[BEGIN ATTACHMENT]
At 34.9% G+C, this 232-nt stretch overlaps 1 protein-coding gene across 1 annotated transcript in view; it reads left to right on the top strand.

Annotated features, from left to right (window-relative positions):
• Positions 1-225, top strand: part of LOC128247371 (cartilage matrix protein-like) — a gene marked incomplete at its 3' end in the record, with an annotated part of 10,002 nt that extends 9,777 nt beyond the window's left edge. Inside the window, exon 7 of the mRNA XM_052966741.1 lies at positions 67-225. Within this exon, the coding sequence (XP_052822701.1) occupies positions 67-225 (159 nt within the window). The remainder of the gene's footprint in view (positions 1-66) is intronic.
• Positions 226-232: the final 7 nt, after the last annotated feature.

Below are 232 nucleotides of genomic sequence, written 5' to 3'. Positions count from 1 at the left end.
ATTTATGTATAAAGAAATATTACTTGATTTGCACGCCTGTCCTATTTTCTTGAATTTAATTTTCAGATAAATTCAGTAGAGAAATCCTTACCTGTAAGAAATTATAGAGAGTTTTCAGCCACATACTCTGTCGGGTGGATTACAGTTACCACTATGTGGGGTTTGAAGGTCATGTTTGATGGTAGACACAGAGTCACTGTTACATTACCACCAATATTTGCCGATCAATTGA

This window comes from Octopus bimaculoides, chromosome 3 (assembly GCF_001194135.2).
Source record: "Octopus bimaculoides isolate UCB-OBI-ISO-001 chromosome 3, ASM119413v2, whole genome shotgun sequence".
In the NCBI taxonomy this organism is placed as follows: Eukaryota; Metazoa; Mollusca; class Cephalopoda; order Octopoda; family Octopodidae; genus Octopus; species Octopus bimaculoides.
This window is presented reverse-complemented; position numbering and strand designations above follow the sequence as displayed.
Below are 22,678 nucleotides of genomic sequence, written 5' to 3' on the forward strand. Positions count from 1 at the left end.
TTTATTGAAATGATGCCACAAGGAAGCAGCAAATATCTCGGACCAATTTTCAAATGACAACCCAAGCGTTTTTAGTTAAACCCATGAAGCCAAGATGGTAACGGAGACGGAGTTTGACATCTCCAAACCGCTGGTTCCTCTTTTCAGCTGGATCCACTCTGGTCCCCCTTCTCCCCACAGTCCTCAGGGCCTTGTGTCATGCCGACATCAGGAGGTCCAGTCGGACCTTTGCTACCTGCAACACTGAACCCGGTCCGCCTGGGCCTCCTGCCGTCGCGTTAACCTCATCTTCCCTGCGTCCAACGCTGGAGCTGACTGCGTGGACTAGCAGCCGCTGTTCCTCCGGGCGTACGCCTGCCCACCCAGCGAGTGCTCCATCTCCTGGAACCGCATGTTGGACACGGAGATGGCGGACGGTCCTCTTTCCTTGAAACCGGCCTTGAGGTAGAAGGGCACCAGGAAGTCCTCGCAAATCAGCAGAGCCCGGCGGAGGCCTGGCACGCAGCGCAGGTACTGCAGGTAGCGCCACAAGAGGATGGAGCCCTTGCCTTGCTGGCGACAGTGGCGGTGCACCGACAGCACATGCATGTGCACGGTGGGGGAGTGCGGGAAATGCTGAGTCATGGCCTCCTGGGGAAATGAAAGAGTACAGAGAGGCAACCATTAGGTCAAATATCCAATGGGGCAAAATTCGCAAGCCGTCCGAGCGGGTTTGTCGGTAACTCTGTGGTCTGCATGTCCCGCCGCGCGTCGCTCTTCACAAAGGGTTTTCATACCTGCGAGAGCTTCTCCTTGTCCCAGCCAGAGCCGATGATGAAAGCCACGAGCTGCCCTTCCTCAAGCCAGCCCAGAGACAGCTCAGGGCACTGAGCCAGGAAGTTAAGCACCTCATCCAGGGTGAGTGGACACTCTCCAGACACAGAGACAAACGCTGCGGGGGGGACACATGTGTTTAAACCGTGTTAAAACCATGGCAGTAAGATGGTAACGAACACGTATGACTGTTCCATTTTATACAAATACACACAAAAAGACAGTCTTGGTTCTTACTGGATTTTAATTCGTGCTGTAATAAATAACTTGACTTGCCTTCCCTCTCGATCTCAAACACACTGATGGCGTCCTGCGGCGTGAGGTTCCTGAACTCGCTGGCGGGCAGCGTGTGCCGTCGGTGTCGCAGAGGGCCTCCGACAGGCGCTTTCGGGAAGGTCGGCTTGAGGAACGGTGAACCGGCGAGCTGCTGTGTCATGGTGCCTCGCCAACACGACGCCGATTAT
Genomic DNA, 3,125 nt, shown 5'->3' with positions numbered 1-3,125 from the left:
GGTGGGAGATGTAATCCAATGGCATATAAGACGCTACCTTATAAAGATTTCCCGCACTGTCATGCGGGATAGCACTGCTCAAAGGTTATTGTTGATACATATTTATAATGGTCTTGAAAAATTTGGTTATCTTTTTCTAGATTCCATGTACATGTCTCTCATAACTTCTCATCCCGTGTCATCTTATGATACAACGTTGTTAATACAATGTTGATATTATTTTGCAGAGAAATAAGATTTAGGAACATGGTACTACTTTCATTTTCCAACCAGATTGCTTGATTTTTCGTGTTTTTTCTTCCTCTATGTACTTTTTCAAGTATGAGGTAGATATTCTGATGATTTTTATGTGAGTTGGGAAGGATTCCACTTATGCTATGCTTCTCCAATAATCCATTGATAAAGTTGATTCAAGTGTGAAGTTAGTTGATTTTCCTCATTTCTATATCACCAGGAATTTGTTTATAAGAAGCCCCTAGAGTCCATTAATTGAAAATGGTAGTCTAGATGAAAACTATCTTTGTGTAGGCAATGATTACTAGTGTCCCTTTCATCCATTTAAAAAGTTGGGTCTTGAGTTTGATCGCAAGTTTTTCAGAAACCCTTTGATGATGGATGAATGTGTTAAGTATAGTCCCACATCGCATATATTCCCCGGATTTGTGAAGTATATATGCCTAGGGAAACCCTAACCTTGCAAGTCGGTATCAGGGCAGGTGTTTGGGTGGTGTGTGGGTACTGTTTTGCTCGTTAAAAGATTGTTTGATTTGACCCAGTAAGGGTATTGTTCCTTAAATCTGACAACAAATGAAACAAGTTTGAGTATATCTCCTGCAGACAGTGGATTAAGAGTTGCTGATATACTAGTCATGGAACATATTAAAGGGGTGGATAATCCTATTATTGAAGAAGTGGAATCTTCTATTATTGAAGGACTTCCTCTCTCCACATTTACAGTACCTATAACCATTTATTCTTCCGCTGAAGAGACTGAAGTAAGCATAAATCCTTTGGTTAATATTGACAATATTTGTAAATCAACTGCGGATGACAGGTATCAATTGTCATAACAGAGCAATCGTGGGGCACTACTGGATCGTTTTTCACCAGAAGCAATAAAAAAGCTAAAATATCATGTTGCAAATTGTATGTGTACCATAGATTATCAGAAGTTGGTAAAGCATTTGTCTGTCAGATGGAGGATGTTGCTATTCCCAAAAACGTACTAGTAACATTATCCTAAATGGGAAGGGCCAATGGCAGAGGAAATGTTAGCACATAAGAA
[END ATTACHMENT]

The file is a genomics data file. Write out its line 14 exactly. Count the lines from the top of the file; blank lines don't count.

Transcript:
GGTGGGAGATGTAATCCAATGGCATATAAGACGCTACCTTATAAAGATTTCCCGCACTGTCATGCGGGATAGCACTGCTCAAAGGTTATTGTTGATACATATTTATAATGGTCTTGAAAAATTTGGTTATCTTTTTCTAGATTCCATGTACATGTCTCTCATAACTTCTCATCCCGTGTCATCTTATGATACAACGTTGTTAATACAATGTTGATATTATTTTGCAGAGAAATAAGATTTAGGAACATGGTACTACTTTCATTTTCCAACCAGATTGCTTGATTTTTCGTGTTTTTTCTTCCTCTATGTACTTTTTCAAGTATGAGGTAGATATTCTGATGATTTTTATGTGAGTTGGGAAGGATTCCACTTATGCTATGCTTCTCCAATAATCCATTGATAAAGTTGATTCAAGTGTGAAGTTAGTTGATTTTCCTCATTTCTATATCACCAGGAATTTGTTTATAAGAAGCCCCTAGAGTCCATTAATTGAAAATGGTAGTCTAGATGAAAACTATCTTTGTGTAGGCAATGATTACTAGTGTCCCTTTCATCCATTTAAAAAGTTGGGTCTTGAGTTTGATCGCAAGTTTTTCAGAAACCCTTTGATGATGGATGAATGTGTTAAGTATAGTCCCACATCGCATATATTCCCCGGATTTGTGAAGTATATATGCCTAGGGAAACCCTAACCTTGCAAGTCGGTATCAGGGCAGGTGTTTGGGTGGTGTGTGGGTACTGTTTTGCTCGTTAAAAGATTGTTTGATTTGACCCAGTAAGGGTATTGTTCCTTAAATCTGACAACAAATGAAACAAGTTTGAGTATATCTCCTGCAGACAGTGGATTAAGAGTTGCTGATATACTAGTCATGGAACATATTAAAGGGGTGGATAATCCTATTATTGAAGAAGTGGAATCTTCTATTATTGAAGGACTTCCTCTCTCCACATTTACAGTACCTATAACCATTTATTCTTCCGCTGAAGAGACTGAAGTAAGCATAAATCCTTTGGTTAATATTGACAATATTTGTAAATCAACTGCGGATGACAGGTATCAATTGTCATAACAGAGCAATCGTGGGGCACTACTGGATCGTTTTTCACCAGAAGCAATAAAAAAGCTAAAATATCATGTTGCAAATTGTATGTGTACCATAGATTATCAGAAGTTGGTAAAGCATTTGTCTGTCAGATGGAGGATGTTGCTATTCCCAAAAACGTACTAGTAACATTATCCTAAATGGGAAGGGCCAATGGCAGAGGAAATGTTAGCACATAAGAA